Before you send off for a jumbo-size-multi-pack of pink pixels I should like to draw your attention to the background image of this very page.  It is a great background.  We love it. Our customers love it.  In the history of the Internet I doubt any other GIF has ever shifted more websites, ever.  We didn't know it at the time but drawing that background was probably the best business decision we've ever made.

These days they let girls join boy-scouts, you know that, right?

Moving Website Hosting

- By Chris Booth

  • Good reasons to move web server hosting
  • Good reasons to stay where you are
  • How to plan a move
  • How Google will react

I was wondering what to write for a second blog entry when all of a sudden we had a flurry of enquiries which required moving website hosting.  Having to move an established site is a problem which all of us face eventually.  It can be tricky.  It can go wrong.  It seemed like a good subject for a new blog.

At The Web Booth we host websites on third party reseller packages.  The hosting companies we use at the moment are TSOHOST, Fasthosts and Verio.  For a fee (usually £60.00 a year) we will host you with one of these companies and manage your site for you.

Some of our customers manage their own hosting and we are happy to work with whatever hosting you have.  This blog may be of use to you.  If you are not yet a Web Booth customer – I hope you find this blog useful, if you would like to move your site to our TSOHOST servers or would like us to update or redesign your site in its current location then contact us for a chat.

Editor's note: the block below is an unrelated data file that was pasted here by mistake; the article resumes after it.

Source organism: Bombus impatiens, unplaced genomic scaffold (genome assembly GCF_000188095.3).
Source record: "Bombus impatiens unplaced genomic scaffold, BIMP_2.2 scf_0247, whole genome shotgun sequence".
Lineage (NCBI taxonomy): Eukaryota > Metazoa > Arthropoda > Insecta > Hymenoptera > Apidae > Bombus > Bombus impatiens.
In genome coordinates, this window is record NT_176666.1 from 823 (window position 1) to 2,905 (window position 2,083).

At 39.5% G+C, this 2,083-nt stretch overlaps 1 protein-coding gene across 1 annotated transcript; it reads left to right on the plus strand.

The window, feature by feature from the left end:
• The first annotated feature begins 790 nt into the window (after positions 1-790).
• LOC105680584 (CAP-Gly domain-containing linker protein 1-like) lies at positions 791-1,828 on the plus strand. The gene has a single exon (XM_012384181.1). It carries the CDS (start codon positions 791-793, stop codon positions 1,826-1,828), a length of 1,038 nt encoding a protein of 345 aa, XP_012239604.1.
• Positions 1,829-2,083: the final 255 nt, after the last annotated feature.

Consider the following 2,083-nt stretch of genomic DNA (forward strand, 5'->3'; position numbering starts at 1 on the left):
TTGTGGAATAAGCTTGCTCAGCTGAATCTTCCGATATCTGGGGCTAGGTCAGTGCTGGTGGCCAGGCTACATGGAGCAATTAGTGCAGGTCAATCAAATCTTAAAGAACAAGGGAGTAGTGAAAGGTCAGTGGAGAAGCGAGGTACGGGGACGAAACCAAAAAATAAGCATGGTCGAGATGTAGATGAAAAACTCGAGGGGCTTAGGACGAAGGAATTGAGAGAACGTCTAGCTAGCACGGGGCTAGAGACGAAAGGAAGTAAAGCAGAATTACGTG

In a nutshell – There are many reasons to move hosting and some very good reasons to stay put.  Never move in a rush.  Always have a plan.

Reasons to move

Server downtime

Downtime is an unavoidable feature of computers; everybody has some downtime and you just have to put up with it.  Serious down time is frequently a problem with shared hosting - as a consequence of cost-cutting and over-selling on the part of your hosting company.  Things to look out for are frequent, unscheduled downtime; badly planned, inconveniently timed downtime; and a lack of communication from your hosting company as to what happened and why.  If your site stops working for ten minutes every week for a reboot then fair enough.  If it has a bad week and your hosting company says they are working on it then you should probably give them the benefit of the doubt.  If your site just keeps disappearing and you can’t get a straight answer – your site is probably hosted by muppets.  To get a good idea of what your site is doing, try signing up to and - these services will regularly check you site is up and email reports to you.

Web server responsiveness

Even if your server remains up it may be slow at serving your site.  Again a sluggish web server is a sign that your hosting company has over sold their facilities and is not spending enough on maintenance and new infrastructure.